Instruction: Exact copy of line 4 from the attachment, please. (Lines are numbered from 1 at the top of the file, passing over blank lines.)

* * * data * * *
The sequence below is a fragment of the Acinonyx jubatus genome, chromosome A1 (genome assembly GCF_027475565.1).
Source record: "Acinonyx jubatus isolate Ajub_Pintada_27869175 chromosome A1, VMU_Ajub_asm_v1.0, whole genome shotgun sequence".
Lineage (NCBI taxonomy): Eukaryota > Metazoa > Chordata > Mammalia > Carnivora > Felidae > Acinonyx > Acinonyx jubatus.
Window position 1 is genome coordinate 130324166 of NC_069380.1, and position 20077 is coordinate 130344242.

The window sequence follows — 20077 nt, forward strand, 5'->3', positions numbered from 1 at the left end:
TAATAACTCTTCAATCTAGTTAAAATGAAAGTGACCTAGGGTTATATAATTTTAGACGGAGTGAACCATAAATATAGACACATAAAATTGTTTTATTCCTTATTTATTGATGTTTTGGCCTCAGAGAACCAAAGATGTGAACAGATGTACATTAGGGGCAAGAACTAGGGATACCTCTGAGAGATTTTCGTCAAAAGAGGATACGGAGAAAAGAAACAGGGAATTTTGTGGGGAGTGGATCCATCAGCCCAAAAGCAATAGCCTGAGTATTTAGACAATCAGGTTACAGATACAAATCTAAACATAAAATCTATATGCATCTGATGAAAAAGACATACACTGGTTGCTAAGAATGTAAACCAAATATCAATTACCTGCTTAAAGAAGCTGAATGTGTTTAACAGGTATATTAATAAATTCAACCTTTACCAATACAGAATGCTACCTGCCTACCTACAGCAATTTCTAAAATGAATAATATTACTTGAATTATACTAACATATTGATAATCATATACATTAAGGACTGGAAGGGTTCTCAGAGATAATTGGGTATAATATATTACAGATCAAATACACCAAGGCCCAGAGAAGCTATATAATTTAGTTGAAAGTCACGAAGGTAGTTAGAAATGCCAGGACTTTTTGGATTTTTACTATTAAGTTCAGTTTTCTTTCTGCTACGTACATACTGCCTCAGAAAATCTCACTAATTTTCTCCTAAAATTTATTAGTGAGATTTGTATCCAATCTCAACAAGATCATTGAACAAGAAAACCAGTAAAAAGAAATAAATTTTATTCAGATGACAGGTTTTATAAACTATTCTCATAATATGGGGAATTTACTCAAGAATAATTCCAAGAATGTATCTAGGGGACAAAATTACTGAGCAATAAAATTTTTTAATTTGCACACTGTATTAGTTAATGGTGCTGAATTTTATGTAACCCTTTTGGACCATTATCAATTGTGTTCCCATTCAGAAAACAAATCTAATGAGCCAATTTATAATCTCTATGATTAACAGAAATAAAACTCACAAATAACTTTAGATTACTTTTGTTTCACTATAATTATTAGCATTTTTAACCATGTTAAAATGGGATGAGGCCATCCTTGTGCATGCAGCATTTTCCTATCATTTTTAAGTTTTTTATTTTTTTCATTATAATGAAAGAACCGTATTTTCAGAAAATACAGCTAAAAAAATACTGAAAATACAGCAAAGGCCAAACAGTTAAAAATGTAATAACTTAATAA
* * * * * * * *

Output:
Window position 1 is genome coordinate 130324166 of NC_069380.1, and position 20077 is coordinate 130344242.